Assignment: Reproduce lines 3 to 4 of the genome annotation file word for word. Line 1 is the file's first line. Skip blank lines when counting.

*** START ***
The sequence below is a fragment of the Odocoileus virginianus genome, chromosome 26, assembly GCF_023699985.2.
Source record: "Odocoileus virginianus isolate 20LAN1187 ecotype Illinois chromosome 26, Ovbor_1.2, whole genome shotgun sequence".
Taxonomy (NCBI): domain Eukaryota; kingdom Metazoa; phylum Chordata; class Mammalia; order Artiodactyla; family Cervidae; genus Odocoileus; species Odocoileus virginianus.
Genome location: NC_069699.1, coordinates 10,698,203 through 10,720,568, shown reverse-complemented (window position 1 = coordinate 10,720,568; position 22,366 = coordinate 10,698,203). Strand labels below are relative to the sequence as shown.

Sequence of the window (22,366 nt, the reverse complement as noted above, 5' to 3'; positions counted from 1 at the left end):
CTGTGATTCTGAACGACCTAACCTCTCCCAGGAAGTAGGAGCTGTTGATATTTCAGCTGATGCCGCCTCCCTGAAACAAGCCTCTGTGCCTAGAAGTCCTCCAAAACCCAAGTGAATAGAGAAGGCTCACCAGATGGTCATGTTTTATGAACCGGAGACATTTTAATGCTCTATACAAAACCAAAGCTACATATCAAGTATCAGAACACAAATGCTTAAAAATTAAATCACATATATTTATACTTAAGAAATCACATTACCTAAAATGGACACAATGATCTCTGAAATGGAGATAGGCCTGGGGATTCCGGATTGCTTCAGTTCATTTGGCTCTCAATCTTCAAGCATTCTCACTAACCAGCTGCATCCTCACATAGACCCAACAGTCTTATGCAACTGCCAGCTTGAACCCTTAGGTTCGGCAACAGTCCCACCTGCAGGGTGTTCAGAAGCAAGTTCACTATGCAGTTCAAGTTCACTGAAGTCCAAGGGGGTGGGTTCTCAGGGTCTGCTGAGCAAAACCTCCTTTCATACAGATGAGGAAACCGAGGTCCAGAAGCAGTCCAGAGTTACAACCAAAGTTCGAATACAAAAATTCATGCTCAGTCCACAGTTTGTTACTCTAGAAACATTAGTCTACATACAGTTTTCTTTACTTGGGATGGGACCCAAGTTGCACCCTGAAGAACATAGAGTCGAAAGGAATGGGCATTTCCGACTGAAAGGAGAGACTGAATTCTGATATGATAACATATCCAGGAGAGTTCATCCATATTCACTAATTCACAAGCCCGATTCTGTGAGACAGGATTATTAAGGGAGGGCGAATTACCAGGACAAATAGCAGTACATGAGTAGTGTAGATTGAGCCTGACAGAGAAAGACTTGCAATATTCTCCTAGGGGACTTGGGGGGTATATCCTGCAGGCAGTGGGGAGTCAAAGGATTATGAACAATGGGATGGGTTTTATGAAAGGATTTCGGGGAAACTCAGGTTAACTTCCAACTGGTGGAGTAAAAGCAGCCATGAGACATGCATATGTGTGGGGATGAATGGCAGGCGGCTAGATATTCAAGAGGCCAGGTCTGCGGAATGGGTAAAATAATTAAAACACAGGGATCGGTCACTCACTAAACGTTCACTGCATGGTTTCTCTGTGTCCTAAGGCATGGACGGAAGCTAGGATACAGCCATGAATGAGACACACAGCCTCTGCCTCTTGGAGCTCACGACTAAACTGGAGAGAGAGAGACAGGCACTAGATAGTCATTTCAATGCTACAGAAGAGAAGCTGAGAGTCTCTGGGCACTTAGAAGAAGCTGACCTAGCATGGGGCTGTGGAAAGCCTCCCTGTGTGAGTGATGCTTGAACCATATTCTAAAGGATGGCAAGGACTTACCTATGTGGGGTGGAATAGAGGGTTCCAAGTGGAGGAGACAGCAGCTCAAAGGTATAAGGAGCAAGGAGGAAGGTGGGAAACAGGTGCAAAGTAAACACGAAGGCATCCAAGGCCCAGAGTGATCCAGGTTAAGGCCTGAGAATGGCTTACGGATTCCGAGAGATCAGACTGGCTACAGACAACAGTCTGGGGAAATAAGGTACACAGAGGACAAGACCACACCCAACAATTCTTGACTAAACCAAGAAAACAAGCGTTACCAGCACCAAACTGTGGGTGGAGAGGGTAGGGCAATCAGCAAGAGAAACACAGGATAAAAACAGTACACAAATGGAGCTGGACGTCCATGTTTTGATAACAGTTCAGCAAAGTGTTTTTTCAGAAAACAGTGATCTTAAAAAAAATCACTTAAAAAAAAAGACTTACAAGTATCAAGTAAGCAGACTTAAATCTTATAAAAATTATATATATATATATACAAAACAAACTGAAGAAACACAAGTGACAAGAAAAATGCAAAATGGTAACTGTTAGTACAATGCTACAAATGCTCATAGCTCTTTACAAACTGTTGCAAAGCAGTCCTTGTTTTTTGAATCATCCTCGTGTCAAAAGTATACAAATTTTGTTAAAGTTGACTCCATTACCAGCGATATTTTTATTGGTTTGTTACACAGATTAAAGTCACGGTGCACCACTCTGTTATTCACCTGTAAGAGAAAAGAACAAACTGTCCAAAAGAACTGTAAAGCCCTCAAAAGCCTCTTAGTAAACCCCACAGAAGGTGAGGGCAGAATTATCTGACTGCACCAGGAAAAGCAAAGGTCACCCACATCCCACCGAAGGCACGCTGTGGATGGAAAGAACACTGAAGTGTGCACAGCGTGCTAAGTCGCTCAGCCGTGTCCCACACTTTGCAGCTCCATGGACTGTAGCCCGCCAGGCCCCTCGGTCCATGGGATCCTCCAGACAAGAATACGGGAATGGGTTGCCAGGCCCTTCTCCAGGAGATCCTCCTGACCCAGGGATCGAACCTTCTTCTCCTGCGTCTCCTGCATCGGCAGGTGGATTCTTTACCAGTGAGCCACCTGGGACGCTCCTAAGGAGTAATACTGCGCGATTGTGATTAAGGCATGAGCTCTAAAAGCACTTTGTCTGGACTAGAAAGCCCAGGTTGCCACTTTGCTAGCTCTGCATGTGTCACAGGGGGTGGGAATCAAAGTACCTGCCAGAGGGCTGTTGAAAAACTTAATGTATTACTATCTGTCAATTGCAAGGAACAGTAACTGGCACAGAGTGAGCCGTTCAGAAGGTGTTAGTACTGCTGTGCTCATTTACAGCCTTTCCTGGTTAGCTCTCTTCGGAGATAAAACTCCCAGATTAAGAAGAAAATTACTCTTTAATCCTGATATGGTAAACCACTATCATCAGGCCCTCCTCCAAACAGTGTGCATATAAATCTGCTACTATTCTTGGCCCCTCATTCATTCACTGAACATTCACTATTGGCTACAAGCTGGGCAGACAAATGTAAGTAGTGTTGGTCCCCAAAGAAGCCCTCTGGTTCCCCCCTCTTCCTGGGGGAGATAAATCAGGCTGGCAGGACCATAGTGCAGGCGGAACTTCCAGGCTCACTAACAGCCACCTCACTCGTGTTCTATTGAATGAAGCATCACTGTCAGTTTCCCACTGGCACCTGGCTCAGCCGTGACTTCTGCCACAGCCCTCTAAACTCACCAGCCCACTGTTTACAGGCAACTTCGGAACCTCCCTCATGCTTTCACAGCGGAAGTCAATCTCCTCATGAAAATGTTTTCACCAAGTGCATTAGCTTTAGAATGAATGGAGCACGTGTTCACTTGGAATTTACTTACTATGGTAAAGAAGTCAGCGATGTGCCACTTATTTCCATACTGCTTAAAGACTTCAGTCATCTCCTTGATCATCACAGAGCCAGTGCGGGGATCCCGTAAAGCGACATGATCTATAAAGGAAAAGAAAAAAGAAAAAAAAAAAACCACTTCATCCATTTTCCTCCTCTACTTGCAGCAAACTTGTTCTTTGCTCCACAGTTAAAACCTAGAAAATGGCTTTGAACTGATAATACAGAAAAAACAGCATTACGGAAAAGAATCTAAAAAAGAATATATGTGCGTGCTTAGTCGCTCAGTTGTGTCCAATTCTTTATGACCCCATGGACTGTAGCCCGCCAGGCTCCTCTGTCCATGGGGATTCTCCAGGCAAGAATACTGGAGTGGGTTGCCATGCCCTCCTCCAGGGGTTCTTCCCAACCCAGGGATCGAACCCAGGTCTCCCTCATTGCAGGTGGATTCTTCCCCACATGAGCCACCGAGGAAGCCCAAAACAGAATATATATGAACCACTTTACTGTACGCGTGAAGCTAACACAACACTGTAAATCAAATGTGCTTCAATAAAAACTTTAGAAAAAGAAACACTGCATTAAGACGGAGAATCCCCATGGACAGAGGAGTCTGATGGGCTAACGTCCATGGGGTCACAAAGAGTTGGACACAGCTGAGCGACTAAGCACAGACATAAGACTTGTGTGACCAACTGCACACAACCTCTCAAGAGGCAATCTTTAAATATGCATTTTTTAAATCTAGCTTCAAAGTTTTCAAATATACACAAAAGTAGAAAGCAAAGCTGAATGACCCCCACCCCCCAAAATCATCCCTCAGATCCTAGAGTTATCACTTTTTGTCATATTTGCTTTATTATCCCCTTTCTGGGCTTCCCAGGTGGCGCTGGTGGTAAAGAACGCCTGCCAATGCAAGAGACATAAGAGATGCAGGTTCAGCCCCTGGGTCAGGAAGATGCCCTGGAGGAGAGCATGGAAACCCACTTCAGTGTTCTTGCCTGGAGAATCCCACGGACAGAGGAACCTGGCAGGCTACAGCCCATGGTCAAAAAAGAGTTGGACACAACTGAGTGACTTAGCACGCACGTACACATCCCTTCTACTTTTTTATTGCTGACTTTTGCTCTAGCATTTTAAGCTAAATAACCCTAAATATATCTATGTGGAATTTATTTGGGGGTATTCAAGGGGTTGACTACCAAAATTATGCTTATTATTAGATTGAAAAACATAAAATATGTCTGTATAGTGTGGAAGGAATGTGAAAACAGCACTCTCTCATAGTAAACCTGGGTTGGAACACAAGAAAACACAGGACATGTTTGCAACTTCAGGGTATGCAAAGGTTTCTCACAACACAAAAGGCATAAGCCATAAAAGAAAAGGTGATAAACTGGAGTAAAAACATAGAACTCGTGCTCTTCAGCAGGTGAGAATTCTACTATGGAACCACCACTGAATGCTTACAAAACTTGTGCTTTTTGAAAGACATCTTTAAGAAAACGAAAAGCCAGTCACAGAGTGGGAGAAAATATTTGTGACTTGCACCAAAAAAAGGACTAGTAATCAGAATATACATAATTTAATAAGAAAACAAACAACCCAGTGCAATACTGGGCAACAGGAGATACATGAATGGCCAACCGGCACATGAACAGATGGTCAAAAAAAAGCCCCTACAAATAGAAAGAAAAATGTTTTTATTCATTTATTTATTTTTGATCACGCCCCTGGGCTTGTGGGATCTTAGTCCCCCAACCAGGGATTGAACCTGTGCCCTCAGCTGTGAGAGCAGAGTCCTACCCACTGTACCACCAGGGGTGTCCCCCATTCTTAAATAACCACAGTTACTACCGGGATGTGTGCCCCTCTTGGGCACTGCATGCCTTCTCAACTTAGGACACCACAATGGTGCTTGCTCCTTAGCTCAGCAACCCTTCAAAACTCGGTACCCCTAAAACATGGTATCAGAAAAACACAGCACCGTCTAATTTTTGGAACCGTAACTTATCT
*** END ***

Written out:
Taxonomy (NCBI): domain Eukaryota; kingdom Metazoa; phylum Chordata; class Mammalia; order Artiodactyla; family Cervidae; genus Odocoileus; species Odocoileus virginianus.
Genome location: NC_069699.1, coordinates 10,698,203 through 10,720,568, shown reverse-complemented (window position 1 = coordinate 10,720,568; position 22,366 = coordinate 10,698,203). Strand labels below are relative to the sequence as shown.